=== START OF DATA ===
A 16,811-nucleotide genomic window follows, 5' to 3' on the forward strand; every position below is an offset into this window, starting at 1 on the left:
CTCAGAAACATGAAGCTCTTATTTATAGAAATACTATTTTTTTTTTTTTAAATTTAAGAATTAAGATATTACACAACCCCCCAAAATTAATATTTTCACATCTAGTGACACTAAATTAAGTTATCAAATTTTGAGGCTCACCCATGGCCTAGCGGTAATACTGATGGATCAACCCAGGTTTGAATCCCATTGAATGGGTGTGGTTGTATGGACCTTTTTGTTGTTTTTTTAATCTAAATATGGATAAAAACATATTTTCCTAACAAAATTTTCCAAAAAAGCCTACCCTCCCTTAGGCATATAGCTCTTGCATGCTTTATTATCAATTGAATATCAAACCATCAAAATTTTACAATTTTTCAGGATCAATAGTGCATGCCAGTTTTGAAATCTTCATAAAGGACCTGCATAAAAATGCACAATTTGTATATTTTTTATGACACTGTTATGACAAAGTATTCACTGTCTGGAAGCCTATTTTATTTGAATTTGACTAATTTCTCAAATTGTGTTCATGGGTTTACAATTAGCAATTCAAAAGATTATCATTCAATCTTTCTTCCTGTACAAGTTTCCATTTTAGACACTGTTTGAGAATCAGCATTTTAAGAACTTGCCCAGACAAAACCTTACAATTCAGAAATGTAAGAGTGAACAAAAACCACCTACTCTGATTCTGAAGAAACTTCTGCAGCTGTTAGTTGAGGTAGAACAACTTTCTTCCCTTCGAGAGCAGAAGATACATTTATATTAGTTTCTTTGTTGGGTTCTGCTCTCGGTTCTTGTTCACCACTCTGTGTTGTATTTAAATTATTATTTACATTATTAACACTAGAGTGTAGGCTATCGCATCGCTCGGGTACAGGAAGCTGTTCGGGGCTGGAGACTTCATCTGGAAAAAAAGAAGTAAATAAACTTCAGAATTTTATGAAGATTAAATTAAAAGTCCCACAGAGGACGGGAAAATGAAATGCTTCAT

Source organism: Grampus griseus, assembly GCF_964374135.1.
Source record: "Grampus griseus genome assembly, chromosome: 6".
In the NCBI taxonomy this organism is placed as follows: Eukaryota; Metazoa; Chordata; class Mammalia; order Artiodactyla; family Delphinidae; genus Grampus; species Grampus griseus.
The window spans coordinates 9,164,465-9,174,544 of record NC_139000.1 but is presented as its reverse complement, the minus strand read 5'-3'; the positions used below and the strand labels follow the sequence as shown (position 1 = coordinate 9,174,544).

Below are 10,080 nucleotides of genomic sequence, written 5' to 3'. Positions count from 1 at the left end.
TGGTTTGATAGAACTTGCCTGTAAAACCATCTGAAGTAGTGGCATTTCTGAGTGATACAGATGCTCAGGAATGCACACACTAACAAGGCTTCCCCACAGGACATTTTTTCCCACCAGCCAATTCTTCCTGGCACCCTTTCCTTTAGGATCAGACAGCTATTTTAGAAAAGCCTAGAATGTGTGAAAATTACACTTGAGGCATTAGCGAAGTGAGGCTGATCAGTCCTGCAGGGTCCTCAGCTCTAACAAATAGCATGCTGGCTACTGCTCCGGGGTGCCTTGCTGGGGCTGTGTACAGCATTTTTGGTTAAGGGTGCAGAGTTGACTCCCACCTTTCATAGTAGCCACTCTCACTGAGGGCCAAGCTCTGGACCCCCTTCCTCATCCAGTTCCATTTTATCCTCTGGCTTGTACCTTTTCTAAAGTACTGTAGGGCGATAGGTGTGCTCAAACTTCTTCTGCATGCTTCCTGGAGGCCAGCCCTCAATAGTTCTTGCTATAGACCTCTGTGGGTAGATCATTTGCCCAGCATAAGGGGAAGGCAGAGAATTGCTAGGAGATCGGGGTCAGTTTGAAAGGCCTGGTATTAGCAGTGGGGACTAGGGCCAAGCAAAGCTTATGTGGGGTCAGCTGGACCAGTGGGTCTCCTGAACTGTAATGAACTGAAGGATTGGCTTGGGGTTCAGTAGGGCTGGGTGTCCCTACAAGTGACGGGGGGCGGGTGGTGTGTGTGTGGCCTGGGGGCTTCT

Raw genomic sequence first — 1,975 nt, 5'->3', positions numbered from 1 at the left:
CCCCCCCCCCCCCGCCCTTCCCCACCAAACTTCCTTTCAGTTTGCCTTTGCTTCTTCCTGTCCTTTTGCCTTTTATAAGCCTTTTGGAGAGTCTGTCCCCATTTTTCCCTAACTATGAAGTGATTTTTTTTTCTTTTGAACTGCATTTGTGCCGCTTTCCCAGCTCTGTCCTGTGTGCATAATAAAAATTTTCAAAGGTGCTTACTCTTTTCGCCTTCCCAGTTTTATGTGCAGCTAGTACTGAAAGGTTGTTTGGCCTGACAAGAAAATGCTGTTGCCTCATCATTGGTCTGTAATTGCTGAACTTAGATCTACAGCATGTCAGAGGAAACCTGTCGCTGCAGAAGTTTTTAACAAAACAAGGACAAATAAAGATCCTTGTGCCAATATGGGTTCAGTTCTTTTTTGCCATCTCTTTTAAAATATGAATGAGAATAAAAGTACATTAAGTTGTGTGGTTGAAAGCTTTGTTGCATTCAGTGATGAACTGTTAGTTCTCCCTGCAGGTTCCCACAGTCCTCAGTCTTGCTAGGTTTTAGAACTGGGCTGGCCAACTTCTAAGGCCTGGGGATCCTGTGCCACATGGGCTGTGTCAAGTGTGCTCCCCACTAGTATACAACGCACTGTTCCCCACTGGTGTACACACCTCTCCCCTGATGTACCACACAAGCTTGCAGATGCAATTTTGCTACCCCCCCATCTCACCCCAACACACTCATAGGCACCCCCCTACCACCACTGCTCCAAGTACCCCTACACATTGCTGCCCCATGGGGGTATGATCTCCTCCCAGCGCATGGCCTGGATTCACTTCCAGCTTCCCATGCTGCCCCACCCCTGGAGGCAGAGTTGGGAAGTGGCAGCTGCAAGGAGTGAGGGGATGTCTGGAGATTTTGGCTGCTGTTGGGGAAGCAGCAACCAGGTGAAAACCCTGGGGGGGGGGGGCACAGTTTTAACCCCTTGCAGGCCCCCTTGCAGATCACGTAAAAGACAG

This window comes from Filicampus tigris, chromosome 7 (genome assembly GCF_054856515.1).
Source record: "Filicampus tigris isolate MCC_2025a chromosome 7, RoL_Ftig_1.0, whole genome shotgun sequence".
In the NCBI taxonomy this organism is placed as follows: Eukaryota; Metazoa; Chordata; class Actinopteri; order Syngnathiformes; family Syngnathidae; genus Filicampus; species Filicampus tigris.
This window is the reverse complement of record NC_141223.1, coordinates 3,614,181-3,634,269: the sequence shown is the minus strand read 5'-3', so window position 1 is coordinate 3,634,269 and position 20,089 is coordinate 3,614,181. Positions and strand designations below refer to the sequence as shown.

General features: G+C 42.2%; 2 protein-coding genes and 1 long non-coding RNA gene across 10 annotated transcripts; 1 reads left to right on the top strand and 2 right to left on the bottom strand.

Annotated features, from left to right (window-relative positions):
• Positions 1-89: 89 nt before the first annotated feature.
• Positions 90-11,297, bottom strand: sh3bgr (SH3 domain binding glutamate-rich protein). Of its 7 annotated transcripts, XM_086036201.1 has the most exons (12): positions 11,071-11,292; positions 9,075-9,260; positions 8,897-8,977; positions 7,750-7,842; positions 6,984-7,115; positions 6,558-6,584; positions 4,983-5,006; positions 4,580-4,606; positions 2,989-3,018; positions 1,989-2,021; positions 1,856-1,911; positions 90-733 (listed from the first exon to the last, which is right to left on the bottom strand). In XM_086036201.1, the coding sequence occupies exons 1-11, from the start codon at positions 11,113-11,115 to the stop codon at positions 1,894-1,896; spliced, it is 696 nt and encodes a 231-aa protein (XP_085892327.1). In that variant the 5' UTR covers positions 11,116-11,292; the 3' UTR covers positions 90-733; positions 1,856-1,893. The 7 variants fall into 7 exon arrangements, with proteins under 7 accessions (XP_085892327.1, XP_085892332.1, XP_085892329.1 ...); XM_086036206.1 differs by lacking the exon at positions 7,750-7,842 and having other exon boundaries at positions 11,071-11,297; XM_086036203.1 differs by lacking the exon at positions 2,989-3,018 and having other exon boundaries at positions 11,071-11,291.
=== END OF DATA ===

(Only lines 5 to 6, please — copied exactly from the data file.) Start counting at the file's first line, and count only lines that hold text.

In the NCBI taxonomy this organism is placed as follows: Eukaryota; Metazoa; Chordata; class Mammalia; order Artiodactyla; family Delphinidae; genus Grampus; species Grampus griseus.
The window spans coordinates 9,164,465-9,174,544 of record NC_139000.1 but is presented as its reverse complement, the minus strand read 5'-3'; the positions used below and the strand labels follow the sequence as shown (position 1 = coordinate 9,174,544).